Basil was one of the greatest emperors of the East; he was admired and respected by his sub­jects and the nations of Europe. The weak go­vernment of Michael III. had been universally despised, and the empire under him was on the brink of ruin, through external enemies and inter­nal troubles. Basil left it to his son in a flourish­ing state, with a well organised administration, and increased by considerable conquests. As a legislator, Basil is known for having begun a new collection of the laws of the Eastern empire, the Bao-iAtical Aiard^eis," Basilicae," or simply " Basilica," which were finished by his son Leo, and afterwards augmented by Constantine Porphyrogeneta. The bibliographical history of this code belongs to the history of leo VI. Philosophus. (See Diet, of Ant. s. v. Basilica.} The reign of Basil is likewise distinguished by the propagation of the Christian religion in Bulgaria, a most im­portant event for the future history of the East.

Basil is the author of a small work, entitled KetydAata TrapaiveriKa, |(/. Trpos rov eavrov vibv Aeoj/ra (Exliortationum Capita LXVI. ad Leonem ilium)) which he dedicated to, and destined for, his son Leo. It contains sixty-six short chapters, each treating of a moral, religious, social, or politi­cal principle, especially such as concern the duties of a sovereign. Each chapter has a superscription, such as* Ilepl TrcuSeucrecos, which is the first; Hepl Ti/Jiiis 'lepe&n/ ; Ylepl Su/caioffWTjs; Ylepl Tlzpl \6yov reAeiov, &c., and Tlepl ypatbwv, which is the last. The first edition of this work was published, with a Latin translation.,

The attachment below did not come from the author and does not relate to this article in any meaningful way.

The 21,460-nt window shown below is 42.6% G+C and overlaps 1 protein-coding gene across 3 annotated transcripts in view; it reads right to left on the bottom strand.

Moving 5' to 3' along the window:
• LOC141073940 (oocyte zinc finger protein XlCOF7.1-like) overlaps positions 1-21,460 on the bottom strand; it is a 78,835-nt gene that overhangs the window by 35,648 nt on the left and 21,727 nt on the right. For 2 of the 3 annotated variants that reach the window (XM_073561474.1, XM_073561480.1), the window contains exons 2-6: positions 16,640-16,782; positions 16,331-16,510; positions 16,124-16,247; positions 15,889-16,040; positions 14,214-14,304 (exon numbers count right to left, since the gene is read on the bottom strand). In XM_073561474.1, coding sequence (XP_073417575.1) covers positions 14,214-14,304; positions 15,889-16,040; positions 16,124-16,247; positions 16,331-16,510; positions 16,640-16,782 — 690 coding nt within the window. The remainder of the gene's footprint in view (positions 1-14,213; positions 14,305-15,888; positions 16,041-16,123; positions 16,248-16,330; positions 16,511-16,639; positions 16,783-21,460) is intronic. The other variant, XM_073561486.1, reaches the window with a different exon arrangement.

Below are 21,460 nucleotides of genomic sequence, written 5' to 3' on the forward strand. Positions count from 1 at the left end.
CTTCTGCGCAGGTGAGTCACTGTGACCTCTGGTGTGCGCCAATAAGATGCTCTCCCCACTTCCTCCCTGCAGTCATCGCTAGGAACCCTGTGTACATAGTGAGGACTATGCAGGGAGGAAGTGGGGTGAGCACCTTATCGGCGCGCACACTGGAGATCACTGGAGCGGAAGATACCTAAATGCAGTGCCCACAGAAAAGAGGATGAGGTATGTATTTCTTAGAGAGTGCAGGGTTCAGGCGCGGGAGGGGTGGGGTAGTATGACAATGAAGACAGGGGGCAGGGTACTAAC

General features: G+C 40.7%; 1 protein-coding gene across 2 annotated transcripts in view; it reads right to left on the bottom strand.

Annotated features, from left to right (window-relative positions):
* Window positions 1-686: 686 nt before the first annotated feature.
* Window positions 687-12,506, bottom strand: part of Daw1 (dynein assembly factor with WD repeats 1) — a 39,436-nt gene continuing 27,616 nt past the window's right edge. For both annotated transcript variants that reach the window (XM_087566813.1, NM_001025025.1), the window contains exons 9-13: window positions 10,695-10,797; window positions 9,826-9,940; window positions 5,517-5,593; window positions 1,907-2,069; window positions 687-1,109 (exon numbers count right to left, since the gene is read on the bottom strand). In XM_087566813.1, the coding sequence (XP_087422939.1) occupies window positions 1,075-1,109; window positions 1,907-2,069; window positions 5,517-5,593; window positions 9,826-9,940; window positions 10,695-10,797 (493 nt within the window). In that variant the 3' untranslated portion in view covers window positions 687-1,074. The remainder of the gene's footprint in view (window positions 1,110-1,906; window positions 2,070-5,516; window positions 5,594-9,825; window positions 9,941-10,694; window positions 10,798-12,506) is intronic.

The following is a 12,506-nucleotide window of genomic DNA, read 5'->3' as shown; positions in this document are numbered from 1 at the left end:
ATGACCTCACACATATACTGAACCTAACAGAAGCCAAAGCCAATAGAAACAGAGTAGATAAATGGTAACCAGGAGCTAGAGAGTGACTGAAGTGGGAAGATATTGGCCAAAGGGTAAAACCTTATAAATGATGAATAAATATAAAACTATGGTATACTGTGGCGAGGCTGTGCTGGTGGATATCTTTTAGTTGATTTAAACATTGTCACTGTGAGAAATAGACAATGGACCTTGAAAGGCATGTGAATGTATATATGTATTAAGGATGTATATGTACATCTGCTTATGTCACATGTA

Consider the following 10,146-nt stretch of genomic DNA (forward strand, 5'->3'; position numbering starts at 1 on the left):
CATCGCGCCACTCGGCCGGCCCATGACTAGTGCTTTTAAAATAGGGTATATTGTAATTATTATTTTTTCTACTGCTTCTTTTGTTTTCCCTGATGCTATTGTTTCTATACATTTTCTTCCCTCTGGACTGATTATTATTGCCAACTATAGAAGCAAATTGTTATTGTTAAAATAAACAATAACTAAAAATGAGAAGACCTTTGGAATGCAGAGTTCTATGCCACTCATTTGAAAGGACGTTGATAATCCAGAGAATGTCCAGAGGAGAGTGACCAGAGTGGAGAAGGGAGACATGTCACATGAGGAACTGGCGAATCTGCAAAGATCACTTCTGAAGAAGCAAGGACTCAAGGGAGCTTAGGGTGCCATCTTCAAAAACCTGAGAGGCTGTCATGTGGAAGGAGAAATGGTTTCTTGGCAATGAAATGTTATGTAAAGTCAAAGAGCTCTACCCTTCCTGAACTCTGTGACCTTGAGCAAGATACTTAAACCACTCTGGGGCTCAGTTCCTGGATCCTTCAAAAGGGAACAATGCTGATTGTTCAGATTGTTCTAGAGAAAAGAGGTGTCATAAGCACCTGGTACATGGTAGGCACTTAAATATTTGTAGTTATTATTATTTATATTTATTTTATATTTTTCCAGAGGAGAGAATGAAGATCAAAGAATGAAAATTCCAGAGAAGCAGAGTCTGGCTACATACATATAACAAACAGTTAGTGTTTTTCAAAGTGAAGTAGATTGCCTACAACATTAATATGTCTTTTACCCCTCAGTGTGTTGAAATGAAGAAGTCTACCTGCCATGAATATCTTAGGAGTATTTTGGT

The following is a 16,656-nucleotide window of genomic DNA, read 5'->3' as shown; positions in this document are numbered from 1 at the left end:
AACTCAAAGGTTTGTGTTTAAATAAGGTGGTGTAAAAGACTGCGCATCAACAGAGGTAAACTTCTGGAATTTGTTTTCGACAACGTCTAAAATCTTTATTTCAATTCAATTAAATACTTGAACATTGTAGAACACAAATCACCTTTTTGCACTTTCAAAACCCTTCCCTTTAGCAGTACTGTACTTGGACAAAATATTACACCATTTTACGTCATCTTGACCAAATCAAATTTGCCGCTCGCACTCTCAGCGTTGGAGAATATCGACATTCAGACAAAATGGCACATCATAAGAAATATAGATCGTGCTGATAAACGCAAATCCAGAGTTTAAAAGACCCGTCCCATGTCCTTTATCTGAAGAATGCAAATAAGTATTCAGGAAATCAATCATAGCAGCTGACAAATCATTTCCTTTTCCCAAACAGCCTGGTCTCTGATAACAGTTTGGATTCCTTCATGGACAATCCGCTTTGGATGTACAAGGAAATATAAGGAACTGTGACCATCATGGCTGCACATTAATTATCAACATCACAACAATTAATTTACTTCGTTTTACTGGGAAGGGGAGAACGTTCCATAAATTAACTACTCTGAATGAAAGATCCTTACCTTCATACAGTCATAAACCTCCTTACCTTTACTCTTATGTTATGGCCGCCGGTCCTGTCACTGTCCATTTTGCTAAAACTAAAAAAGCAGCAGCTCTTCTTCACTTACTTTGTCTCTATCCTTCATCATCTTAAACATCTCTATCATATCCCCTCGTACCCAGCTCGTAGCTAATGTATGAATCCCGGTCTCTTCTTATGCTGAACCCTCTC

by F. Morellus, at Paris, 1584, 4to.; a second edi­tion was published by Damke, with the translation of Morellus, Basel, 1633, 8vo.; the edition of Dransfeld, Gottingen, 1674, 8vo., is valued for the editor's excellent Latin translation; and an­other edition, with the translation of Morellus corrected by the editor, is contained in the first volume (pp. 143-156) of Bandurius, " Imperium Orientale," Paris, 1729.

(Preface to the Exliortcdiones, in Bandurius cited above; Zonar. xvi.; Cedren. pp. 556—592, ed. Paris; Leo Grammat. pp. 458-474, ed. Paris; Fabric. Bill. Grace, viii. pp. 42, 43.) [W. P.]